The U.N. Refugee Agency reported in 2015 that over 4.4 million Iraqis were internally displaced, and an additional 264,100 were refugees abroad. Between 2007 and 2013, just 84,902 Iraqis were admitted to the U.S. as refugees, according to U.S. Citizenship and Immigration Services.
She says the lack of consideration for the Pottery Barn rule could be clearly seen in the United States' treatment of refugees during the Iraq War, particularly those who had helped the United States military as translators.
In 2008, Congress created the Special Immigration Visa program to bring Afghan and Iraqi translators to the United States. But it was widely reported that bureaucratic delays kept some translators trapped in dangerous circumstances for years while waiting for their visa to be processed.
In 2015, nine Iraqi interperters who had been promised U.S. visas sued the American government to get their visa status resolved.
Parekh said that the invasion of Iraq as a response to the 9/11 attacks was "seen as such a good, that the unintended, but foreseeable consequences of the war — refugees — seemed like a small price to pay," says Parekh. Caring for the refugees who were created as a result of the invasion took a back seat, she said.
In Syria, America's moral obligation is less clear cut than other historical examples, such as the U.S. invasion of Vietnam or Iraq, Parekh says, because "it's not as clear that our policy or action — or lack of action — directly caused the refugee crisis."
But Darrow argues that "we have a moral obligation that extends far beyond just where we have intervened militarily," to all refugees worldwide seeking a safe and permanent home.
"Yes, we have a moral obligation when we have been part of the destabilization, that people have fled because of us, directly or indirectly. But we have a larger moral obligation to all of the world's refugees that we are not meeting," says Darrow.
Darrow says the decision-making of the United States should be guided by an instistence on human rights and a commitment to stopping the human rights violations that are occurring on a massive scale in places like Syria. She says that it is "not sufficient" for America to limit refugee resettlement efforts to those impacted by U.S. military intervention.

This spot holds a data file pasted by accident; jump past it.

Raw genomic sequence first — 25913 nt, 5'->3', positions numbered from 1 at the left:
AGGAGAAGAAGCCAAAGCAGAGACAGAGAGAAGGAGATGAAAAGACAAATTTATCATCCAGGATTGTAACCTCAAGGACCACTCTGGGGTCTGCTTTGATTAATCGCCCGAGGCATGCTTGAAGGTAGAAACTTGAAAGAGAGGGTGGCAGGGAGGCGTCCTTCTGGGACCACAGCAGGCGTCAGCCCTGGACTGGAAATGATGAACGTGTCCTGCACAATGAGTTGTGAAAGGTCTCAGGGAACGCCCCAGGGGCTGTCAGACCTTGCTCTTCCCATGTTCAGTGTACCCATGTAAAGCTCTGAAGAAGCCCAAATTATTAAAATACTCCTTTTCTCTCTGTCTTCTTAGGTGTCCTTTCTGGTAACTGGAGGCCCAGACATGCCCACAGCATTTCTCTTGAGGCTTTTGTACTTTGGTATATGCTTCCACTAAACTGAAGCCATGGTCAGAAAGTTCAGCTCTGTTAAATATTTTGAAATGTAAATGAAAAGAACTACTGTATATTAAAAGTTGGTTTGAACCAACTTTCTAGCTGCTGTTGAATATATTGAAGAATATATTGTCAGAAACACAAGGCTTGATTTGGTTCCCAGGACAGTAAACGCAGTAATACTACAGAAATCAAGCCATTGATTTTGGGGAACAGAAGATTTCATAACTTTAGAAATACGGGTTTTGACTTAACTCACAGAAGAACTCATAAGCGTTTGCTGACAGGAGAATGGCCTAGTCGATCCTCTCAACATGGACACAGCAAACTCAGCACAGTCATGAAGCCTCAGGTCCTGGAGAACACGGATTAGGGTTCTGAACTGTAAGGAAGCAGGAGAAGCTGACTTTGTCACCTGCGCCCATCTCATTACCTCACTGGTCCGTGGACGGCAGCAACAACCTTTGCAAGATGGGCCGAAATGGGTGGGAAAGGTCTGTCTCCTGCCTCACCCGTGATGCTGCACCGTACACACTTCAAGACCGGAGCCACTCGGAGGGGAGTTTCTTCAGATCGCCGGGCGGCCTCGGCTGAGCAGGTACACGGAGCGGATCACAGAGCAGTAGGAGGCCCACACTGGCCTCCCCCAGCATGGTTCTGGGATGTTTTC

"We have a moral duty that extends to the worldwide flow of forced migration," she says. "Regardless of whether we're waging war on a country, we still have an obligation to be involved in refugee resettlement."
Though the Supreme Court's decision is not expected until later this summer, early analysis of Wednesday's hearing suggests that the court's five-member conservative majority seemed prepared to sustain President Trump's authority to impose the travel ban.
The decision is likely to have a profound impact on the nearly 13 million Syrians that are now on the run — including 5.3 million who have been forced to seek refuge in neighboring countries, and 6.1 million displaced inside Syria, according to the Pew Research Center.
Crocker says that in recent years, the United States has "sadly disengaged" from a leadership role in refugee resettlement.
"In 2017, we had 3,100 migrants drown in the Mediterranean [Sea]," he says. "How many times can you recall a U.S. Navy vessel sailing to the rescue of a floundering refugee boat? It's a nice round number. Zero."
Crocker says he was one of 50 senior former national security officials to file an amicus brief in support of the state of Hawaii and the Iraqi Refugee Assistance Project's lawsuit against the Trump administration in the travel ban case.
"I firmly believe that we are a nation of immigrants, that's who we are, and it's an obligation for those of us who feel that way to push back against those who try to change who we are as a nation," says Crocker. "No matter how much lipstick you put on it, it is still a highly discriminatory measure based on national origin and religion. And that's why it's in front of the Supreme Court."